Traffic Bridge demolition in Saskatoon goes off with resounding boom
Bridge spanning South Saskatchewan River was more than 100 years old
Thousands of people lined the Broadway Bridge in Saskatoon Sunday morning to watch as explosive charges on the old Traffic Bridge in Saskatoon blew off two of its sections.
The first phase of the Traffic Bridge's demolition started with a bang shortly after 9 a.m. CST.
The bridge, which has been closed since 2010, is over 100 years old.
The tear-down of the structure will continue through the winter, with a new bridge set for completion in 2018. The city says construction is expected to begin this summer, once debris from the demolished bridge is collected from the South Saskatchewan River.
Three minutes before the blast, a series of short sirens signalled that the explosive charges were ready to detonate.
The blast was a quick, but loud one. The sound reverberated throughout the downtown area.
The bridge's two southern sections were immediately separated from its piers, and came crashing down onto the temporary berm built below the bridge.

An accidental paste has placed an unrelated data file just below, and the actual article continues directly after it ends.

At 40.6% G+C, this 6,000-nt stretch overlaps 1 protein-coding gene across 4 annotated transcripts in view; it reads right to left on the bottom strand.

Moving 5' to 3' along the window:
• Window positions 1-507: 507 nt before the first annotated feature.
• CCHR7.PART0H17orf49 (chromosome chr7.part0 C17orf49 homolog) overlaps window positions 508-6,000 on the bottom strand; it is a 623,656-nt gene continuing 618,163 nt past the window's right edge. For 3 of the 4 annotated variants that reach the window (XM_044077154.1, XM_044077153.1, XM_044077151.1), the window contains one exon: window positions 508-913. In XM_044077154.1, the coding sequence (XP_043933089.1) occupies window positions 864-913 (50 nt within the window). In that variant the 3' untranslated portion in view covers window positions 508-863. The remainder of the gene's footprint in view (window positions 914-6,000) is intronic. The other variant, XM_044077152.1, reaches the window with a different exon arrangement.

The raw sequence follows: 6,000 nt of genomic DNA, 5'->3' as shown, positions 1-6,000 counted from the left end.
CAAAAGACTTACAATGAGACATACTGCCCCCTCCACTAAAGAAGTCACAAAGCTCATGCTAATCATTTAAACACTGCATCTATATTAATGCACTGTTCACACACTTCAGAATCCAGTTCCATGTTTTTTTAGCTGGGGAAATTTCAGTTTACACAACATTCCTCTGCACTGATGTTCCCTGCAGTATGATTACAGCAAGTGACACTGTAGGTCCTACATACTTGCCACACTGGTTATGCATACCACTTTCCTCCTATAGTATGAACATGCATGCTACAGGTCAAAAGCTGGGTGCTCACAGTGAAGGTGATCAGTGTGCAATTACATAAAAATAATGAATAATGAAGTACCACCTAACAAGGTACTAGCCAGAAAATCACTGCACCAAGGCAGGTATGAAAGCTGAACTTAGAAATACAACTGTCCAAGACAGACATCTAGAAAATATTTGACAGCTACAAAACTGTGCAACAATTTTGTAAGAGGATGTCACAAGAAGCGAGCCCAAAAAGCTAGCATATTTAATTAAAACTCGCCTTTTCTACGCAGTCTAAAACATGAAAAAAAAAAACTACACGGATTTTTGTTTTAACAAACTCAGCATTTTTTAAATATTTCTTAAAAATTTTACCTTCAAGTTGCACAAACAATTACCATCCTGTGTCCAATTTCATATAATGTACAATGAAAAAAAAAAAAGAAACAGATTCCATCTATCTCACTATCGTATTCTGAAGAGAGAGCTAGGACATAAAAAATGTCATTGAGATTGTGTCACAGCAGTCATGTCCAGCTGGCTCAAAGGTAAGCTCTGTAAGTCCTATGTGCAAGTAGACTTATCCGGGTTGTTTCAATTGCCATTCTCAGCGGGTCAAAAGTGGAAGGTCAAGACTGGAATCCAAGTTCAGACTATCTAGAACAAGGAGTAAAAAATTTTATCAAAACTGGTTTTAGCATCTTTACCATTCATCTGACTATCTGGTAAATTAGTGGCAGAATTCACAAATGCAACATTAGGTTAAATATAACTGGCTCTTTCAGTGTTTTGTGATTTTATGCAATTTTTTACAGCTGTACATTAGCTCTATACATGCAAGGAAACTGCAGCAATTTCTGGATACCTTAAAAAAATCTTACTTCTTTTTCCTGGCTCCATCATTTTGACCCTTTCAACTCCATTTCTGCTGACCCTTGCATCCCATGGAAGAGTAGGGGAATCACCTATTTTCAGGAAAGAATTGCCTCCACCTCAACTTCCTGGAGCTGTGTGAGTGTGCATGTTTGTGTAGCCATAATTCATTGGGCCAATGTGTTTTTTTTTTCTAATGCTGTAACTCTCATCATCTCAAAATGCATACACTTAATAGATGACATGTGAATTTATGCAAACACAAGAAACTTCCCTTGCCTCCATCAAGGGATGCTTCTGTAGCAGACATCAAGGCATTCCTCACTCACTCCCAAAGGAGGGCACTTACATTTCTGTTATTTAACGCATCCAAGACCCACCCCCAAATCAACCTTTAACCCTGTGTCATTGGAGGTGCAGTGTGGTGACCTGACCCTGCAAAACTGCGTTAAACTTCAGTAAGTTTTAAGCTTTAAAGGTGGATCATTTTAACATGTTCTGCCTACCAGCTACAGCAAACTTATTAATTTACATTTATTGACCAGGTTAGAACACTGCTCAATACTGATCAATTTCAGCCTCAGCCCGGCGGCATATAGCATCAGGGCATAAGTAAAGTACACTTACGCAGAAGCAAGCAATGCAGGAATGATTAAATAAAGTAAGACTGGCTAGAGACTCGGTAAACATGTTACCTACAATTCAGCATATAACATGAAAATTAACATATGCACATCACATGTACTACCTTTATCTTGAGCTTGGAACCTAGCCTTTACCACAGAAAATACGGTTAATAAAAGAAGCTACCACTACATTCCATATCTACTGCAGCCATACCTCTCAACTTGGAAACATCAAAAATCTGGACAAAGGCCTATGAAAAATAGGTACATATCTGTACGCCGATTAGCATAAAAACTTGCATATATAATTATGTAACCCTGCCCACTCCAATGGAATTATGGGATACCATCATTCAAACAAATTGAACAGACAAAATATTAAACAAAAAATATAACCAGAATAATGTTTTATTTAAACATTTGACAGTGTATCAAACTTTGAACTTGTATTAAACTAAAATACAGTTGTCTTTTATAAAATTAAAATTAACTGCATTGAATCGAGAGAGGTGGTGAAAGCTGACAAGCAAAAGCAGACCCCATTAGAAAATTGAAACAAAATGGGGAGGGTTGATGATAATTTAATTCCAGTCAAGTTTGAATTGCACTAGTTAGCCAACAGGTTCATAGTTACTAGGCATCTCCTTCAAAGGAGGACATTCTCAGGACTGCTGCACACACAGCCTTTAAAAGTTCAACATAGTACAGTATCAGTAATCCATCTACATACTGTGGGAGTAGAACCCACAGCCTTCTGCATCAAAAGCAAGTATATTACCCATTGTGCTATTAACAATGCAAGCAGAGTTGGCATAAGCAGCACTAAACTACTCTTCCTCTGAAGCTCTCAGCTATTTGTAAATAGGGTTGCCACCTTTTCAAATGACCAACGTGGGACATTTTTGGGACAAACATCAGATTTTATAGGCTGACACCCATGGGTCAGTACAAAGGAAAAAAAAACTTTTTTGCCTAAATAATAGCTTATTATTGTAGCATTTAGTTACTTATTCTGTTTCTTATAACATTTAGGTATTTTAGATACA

The impact sent out a huge plume of smoke that slowly dissipated.
The two bridge sections will eventually be hauled away for recycling.
Viewing from Broadway Bridge
A large mass of people gathered on the city's Broadway Bridge to take in the spectacle.
By 8:50 a.m., families, kids and a few pet dogs waited eagerly. The west sidewalk of the bridge was crammed with people bundled tightly in the biting cold: –23 C that felt like –30 in the wind.
People hoping for a good vantage point stood on the concrete barrier separating the roadway from the sidewalk.
Along with the spectators, there were about a dozen videographers and photographers with their lenses trained on the demolition site, hoping to record a piece of the city's history.
The Traffic Bridge, also known as the Victoria Bridge, was closed in August 2010 due to public safety concerns.
It opened on Oct. 10, 1907 when it became Saskatoon's first bridge for foot and vehicle traffic. According to city notes on the history of the bridge, it was built at the insistence of the people of what was then a separate community — Nutana — who wanted a better way across the river than the existing ferry.
The promise of the bridge led to Nutana's agreement to join with the west side communities of Saskatoon and Riversdale to form the City of Saskatoon in 1906.
The bridge was built at the cost of $106,000 and was paid for by the provincial government.